Conference PaperPDF Available

Reducing greenhouse gases in existing tropical cities

  • Bluetongue Cooperative
  • s_Lab International Research & Design Consultancy
John Shiel1,2, Professor Steffen Lehmann1,3 and Dr Jamie Mackee1
University of Newcastle, NSW, Australia1
EnviroSustain, NSW, Australia2
UNESCO Chair in Sustainable Urban Development for Asia and the Pacific,
Figure 1. Current and Projected Urban
Population by Region, 2005 – 2050
* Asia - Excludes Japan
** Oceania - Excludes Australia & New Zealand
(Source: UN-Habitat, 2008)
Climate change will impact tropical cities severely
due to higher temperatures with heat waves and
cyclones, variable rainfall affecting food supply,
and higher sea level inundation. When this paper
reviewed international best practice urban and
building strategies relevant to the tropics to reduce
greenhouse gas (GHG) emissions, it found that
wealthy citizens were responsible for surprisingly
large emissions. Best practice tropical urban
strategies include Integrated Urban Planning;
remodelling of cities rather than demolition;
developing high-density, mixed-use zones along
best practice transit routes; and reducing the Urban
Heat Island effect. The best building strategies
include energy upgrades; external shading; free
cooling; and residential lightweight construction.
The UN’s Intergovernmental Panel on Climate
Change (IPCC) has determined with “high
agreement and much evidence” that we are on
course for a 6oC increase by 2100. For the
protection of food security, ecosystems and
sustainable economic development we need to carry
out urgent and large greenhouse gas (GHG)
reductions (IPCC, 2007, p.32).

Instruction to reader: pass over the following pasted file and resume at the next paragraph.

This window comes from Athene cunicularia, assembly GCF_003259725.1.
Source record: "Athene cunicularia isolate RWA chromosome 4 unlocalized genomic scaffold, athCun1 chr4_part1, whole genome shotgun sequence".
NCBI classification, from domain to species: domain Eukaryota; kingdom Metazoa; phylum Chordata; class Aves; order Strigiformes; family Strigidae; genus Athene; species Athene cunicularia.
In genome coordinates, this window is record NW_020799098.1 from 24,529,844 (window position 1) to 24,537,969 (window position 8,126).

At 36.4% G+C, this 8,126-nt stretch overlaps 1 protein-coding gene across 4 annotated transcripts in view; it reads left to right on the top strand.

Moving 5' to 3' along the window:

Due to climate change, particular challenges facing
the low- and middle-income nations (UNDP, 2007)
that largely populate the tropics (UNFPA 2007,
p.59) are:
Increases in temperature and heat waves,
Variable rainfall patterns, with subsequent food
shortages and disease,
Many residents in Low Elevation Coastal
Zones (LECZs) are affected by:
Droughts from glacier melting,
More tropical cyclones and floods, and
Rising sea levels.
While Africa faces the largest growth in population,
Asia faces the largest increase (see Figure 1). Asia
will more than double by 2050, with a staggering
increase of almost 2 billion people, and has 16% of
its urban population in LECZs (UN-Habitat, 2008).
The aims of this paper are:
To investigate the major causes of GHG
emissions in tropical cities, and
To find best practice strategies to minimise
GHGs for cities and buildings.
The authors undertook a Pareto analysis of GHG
sources, then globally investigated the most
effective modern urban and building GHG
reduction strategies for existing cities appropriate to
the tropics. Best practice strategies to lower GHG
emissions are an ever-improving set of methods,
and those chosen in this paper, including case study
examples, were identified by well-known experts in
each discipline eg. urban planning and transit.
The research also investigated cities of highly
ubanised nations with low Ecological Footprints
and a good standard of Human Development (see
Ecological Footprint and Wellbeing section).
This research supports the IPCC’s goal to transfer
strategies and technologies to low- and middle-
income nations, albeit focusing on tropical cities
(IPCC, 2007).
Figure 2. Global Ecological Footprint and Human Development Index (Wellbeing),
with ranking of Top 5 most populous nations, a Low-footprint circle, and Sustainable regions
(Source Data 2005 from UNDP, 2008; Ewing et al., 2008; Head, 2008)
Figure 2 shows the Ecological Footprint against
Human Development Index (HDI), or Wellbeing, of
selected nations, with the top five most populous
nations in red.
The Ecological Footprint (Ewing et al., 2008) of a
nation is the area in global hectares per person
(gha/p) needed to support inhabitants at their
standard of living for water, food, energy, resources
and waste absorption - taking into account CO2
The Human Development Index (UNDP, 2007), is